Fox Jaw make welcome return with experimental new album
Limerick stalwarts of the Irish music scene, Fox Jaw, are back with their brand-new album Breath in the Strange. Their third studio album finds them in a new experimental phase – new techniques are used, new sounds have been found: this is an album with a larger, slightly cinematic feel.
It’s not your usual Fox Jaw album, and it’s all the better for it. It has been over a decade since the formation of the band, and nearly six years since their last album Ghost Parade. It is in that time their sound has changed in numerous ways; this is a record that feels like a culmination of everything has that come before. There is growth to the Fox Jaw sound though it’s not all change at Fox Jaw HQ. Tracks such as Madeline, Sun Goes Sideways and Let it Run find the band firmly in their own brand of inimitable musical noir swagger, with stories of femme fatales and smokey rooms that wouldn’t sound out of place in a Raymond Chandler novella. It is easy to see why these three tracks were used as the first singles. They are catchy and easily digestible, reminiscent of recent tracks from their Black Light Vignette Ep from 2016.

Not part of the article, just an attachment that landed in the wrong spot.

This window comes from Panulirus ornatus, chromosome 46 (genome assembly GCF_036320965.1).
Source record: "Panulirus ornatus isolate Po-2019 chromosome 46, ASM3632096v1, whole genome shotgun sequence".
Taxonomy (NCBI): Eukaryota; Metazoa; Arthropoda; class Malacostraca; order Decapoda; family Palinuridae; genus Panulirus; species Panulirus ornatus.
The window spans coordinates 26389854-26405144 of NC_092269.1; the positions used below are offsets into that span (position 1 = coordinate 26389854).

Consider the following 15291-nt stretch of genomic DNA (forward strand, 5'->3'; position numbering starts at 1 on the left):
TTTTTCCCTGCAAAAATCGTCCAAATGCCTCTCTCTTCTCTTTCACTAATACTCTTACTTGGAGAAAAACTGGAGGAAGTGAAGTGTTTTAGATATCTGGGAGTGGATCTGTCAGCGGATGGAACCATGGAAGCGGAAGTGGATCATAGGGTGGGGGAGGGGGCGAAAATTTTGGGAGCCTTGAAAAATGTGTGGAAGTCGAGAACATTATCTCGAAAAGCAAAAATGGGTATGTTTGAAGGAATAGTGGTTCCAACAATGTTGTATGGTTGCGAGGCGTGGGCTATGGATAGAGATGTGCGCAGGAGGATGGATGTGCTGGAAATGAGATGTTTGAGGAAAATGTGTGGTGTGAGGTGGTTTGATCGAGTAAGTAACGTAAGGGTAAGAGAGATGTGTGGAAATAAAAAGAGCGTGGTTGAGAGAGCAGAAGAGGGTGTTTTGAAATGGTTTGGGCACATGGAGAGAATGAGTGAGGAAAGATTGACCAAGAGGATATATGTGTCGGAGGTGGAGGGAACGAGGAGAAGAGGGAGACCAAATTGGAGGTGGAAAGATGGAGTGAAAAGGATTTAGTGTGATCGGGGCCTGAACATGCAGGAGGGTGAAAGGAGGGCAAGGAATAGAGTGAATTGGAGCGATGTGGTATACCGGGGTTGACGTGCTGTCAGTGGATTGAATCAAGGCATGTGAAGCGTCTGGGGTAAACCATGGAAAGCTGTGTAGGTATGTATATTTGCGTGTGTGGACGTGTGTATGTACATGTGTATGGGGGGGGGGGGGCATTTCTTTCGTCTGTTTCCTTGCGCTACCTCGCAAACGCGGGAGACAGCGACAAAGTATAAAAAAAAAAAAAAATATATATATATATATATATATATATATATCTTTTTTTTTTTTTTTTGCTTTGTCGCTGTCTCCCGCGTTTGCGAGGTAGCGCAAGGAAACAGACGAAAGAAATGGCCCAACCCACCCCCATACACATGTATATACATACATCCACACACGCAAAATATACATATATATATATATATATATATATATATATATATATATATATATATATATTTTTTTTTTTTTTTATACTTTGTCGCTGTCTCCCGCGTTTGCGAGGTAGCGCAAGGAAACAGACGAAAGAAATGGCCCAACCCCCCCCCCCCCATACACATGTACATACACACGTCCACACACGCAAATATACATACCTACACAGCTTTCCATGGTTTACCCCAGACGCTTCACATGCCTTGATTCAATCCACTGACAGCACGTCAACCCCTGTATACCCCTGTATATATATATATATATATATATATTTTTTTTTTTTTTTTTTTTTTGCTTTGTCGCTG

The rest of the album finds the band at a more restrained pace with tracks like Serrated Love – a slow and mournful rock song that is steeped in heartbreak – and Somebody Like You which finds the band in the moody rock n roll territory that has become a mainstay in their work over the years. This is a track with slick guitar work and gentle keys all deftly mixed together giving a sense of drama. Following this comes the album title track Breathe in the Strange, a sultry smooth song metered out to perfection. These tracks take their time, they get under the skin. They do what Fox Jaw do best – they tell stories.
It is the final track of the album, Shadowland, that shows the biggest change in the band’s sound. A fan favourite at recent live shows, it is a sprawling eleven-and-a-half-minute epic that brings the talents of every member of the band to the forefront and, in some respects, is quite reminiscent of Ultra Vox’s Vienna. It’s a slow atmospheric track that builds to a stadium-esque singalong built over gunshot drums and vocalist Ronan Mitchell’s unmistakeable timbre.
Overall, it is an album that finds the band at a maturer stage in their life, and neatly represents everything along the way. Possibly their best work to date.
Fox Jaw are heading out on tour over the next few months, starting on the 28th February at De Barra’s Folk Club in Clonakilty, with support from Limerick friends Van Panther. More dates can be found over on their Facebook page. Breathe in the Strange can be found on all streaming platforms, with pre-sale limited edition 12’ vinyl for order over on FOXJAW.ie